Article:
Africa: The Groundbreaking Solution to Stop More Women Dying of Postpartum Haemorrhage

Postpartum haemorrhage (PPH) affects about 14 million women each year and claims the lives of around 70 000 women annually – mostly in low and middle-income countries – the equivalent to 1 death every 6 minutes. PPH is defined as the loss of more than 500ml of blood within 24 hours after birth, it is the leading cause of maternal mortality worldwide.

Delays in the detection or treatment of postpartum haemorrhage can result in complications or death.

A new solution, known as E-MOTIVE, could provide a major breakthrough in reducing deaths from childbirth-related bleeding, according to this landmark study published by researchers from the World Health Organization (WHO) and the University of Birmingham.

The study, which involved over 200 000 women in Tanzania, South Africa, Nigeria and Kenya found that measuring blood loss and bundling it with WHO-recommended treatments, rather than offering them sequentially, resulted in dramatic improvements for women.  The recommended E-MOTIVE package includes early and accurate detection of PPH using a blood-collection drape, which can help provide objective, accurate, and early diagnosis of postpartum haemorrhage, WHO reports.

Professor and Director Africa Center of Excellence for Population health and Policy, Bayero University Kano, Nigeria, as well as study co-author Hadiza Galadanci spoke with allafrica’s Sethi Ncube.

What is a blood-collection drape?

It is a simple innovation that you can use, like a plastic, that you can put underneath the buttocks of the mother, when she’s delivering after delivery of the baby, and any blood that comes after that will actually get into a pouch, so that you can calculate how much your mother loses after delivering. It’s a device that we can use to actually dictate the amount of blood that a woman loses after delivery of the baby. Which before this, what we do is usually we estimate, we just look at the blood on the bed. We look at the blood is on the cloth of the woman.

We look at the blood that is on the floor and then we can now say it is 200ml, it is 300ml, it is 1000ml, it is 2000ml, just by looking and estimating. And this has really shown that our estimations are really wrong, because we underestimate and therefore we don’t start treatment on time. But this device will tell you exactly the amount of blood loss and therefore you will know when to start treatment.

There is a small tether that you can tie to the woman’s your body immediately after delivery. And once she stops bleeding, you will remove it. So for the emotive trial, we kept it for about one to two hours, if the woman stops bleeding after one hour we can remove it, but if she continues to bleed we keep it till two hours after delivery.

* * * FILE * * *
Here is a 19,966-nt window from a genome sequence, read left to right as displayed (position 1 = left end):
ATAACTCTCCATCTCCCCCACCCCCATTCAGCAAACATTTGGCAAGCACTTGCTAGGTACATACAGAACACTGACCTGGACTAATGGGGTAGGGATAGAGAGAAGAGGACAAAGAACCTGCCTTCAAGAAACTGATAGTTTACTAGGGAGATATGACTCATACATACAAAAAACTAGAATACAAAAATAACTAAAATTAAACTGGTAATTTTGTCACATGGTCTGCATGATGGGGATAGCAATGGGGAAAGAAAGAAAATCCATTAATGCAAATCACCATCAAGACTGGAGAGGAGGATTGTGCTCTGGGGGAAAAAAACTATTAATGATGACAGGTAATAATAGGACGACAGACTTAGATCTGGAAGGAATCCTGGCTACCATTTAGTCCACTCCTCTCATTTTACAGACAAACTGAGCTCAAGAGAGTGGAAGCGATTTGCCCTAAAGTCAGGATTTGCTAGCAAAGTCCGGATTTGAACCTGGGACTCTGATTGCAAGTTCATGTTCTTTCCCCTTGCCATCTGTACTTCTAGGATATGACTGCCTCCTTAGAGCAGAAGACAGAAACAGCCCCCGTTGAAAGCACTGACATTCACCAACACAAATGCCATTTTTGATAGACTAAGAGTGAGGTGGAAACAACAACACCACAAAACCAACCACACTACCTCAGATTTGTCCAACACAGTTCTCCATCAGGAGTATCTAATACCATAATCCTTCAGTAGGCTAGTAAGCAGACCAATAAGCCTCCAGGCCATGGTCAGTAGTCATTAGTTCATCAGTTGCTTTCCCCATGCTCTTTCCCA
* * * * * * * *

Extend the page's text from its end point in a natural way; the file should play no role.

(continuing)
How can a woman who’s just delivered differentiate between normal bleeding and PPH to get quicker treatment?

So a woman can actually know when she’s bleeding heavily because in a normal delivery, a woman can lose as little as 100ml of blood, she can lose 200ml or 300ml, but by the time she gets to 300ml it shows that something is getting wrong because she should stop bleeding before that 300ml, by the time she gets to 500ml it really shows there is something wrong and treatment needs to be done. So what we did in this trial was that once it gets to 500ml, we treat but even when it gets to 300ml and the woman is showing signs that she is not doing well in terms of her pulse or blood pressure or she’s sweating, then we know that there’s a problem and we start treatment.

If a woman delivers in a health facility – which we’re advocating for, that every woman should deliver in a health facility – the nurses or the midwives or the doctors taking care of the delivery know when something is wrong. Once she gets to 300ml they will have to start managing or to start monitoring her blood pressure and her pulse, if it’s showing that there is a problem that is – change in pulse, change in blood pressure, change in respiration – treatment must commence immediately even at 300ml.

If there is no change at 300 ml they can wait until it’s 500ml, once it’s 500ml whether there is any change or there is no change the healthcare provider has to initiate treatment at 500ml because postpartum haemorrhage is diagnosed at 500 ml or any blood loss that has an associated change in the vitals or the clinical state of the woman.

How does E-MOTIVE contribute to the WHO’s lifesaving solution for reducing severe bleeding after childbirth?

The intervention actually addresses three aspects that have been shown to actually increase the risk of women dying from postpartum haemorrhage, the first is that postpartum haemorrhage is not diagnosed early. We don’t pick it up early, because we estimate the blood loss and data has shown that up to 50% times of detection rate of postpartum haemorrhage is missed at 500 ml, you can miss up to 50% which means that somebody has lost up to 500ml but your method 50% of the time, even when it gets to 1000ml still healthcare providers miss it, because they’re not detecting it early. So E-MOTIVE, the E there is early detection.